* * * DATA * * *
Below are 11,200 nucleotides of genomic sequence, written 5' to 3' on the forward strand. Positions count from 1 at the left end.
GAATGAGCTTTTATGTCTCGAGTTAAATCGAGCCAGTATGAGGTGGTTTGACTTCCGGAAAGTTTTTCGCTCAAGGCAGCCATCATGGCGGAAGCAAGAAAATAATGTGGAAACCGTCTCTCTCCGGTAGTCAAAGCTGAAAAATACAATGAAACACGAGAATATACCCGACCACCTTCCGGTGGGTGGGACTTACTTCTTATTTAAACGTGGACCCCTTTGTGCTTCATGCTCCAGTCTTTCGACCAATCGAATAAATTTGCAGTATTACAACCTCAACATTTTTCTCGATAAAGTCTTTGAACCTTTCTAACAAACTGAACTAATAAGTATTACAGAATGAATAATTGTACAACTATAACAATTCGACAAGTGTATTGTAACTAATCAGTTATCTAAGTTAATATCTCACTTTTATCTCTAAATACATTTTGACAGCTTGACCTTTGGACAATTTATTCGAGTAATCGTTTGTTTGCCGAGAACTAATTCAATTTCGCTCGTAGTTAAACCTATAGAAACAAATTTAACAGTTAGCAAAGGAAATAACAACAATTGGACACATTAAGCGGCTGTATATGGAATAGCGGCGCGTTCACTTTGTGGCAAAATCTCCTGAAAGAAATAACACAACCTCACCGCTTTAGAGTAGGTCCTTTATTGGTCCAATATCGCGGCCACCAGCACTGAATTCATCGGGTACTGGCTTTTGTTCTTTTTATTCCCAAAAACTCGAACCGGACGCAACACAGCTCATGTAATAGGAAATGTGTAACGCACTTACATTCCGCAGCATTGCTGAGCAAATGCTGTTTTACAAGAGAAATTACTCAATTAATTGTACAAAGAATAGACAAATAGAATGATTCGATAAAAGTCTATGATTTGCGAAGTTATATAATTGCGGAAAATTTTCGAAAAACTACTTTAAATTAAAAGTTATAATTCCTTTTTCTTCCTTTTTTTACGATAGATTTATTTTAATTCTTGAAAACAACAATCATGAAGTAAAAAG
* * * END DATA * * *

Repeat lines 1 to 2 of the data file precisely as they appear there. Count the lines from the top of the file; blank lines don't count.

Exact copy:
Below are 11,200 nucleotides of genomic sequence, written 5' to 3' on the forward strand. Positions count from 1 at the left end.
GAATGAGCTTTTATGTCTCGAGTTAAATCGAGCCAGTATGAGGTGGTTTGACTTCCGGAAAGTTTTTCGCTCAAGGCAGCCATCATGGCGGAAGCAAGAAAATAATGTGGAAACCGTCTCTCTCCGGTAGTCAAAGCTGAAAAATACAATGAAACACGAGAATATACCCGACCACCTTCCGGTGGGTGGGACTTACTTCTTATTTAAACGTGGACCCCTTTGTGCTTCATGCTCCAGTCTTTCGACCAATCGAATAAATTTGCAGTATTACAACCTCAACATTTTTCTCGATAAAGTCTTTGAACCTTTCTAACAAACTGAACTAATAAGTATTACAGAATGAATAATTGTACAACTATAACAATTCGACAAGTGTATTGTAACTAATCAGTTATCTAAGTTAATATCTCACTTTTATCTCTAAATACATTTTGACAGCTTGACCTTTGGACAATTTATTCGAGTAATCGTTTGTTTGCCGAGAACTAATTCAATTTCGCTCGTAGTTAAACCTATAGAAACAAATTTAACAGTTAGCAAAGGAAATAACAACAATTGGACACATTAAGCGGCTGTATATGGAATAGCGGCGCGTTCACTTTGTGGCAAAATCTCCTGAAAGAAATAACACAACCTCACCGCTTTAGAGTAGGTCCTTTATTGGTCCAATATCGCGGCCACCAGCACTGAATTCATCGGGTACTGGCTTTTGTTCTTTTTATTCCCAAAAACTCGAACCGGACGCAACACAGCTCATGTAATAGGAAATGTGTAACGCACTTACATTCCGCAGCATTGCTGAGCAAATGCTGTTTTACAAGAGAAATTACTCAATTAATTGTACAAAGAATAGACAAATAGAATGATTCGATAAAAGTCTATGATTTGCGAAGTTATATAATTGCGGAAAATTTTCGAAAAACTACTTTAAATTAAAAGTTATAATTCCTTTTTCTTCCTTTTTTTACGATAGATTTATTTTAATTCTTGAAAACAACAATCATGAAGTAAAAAG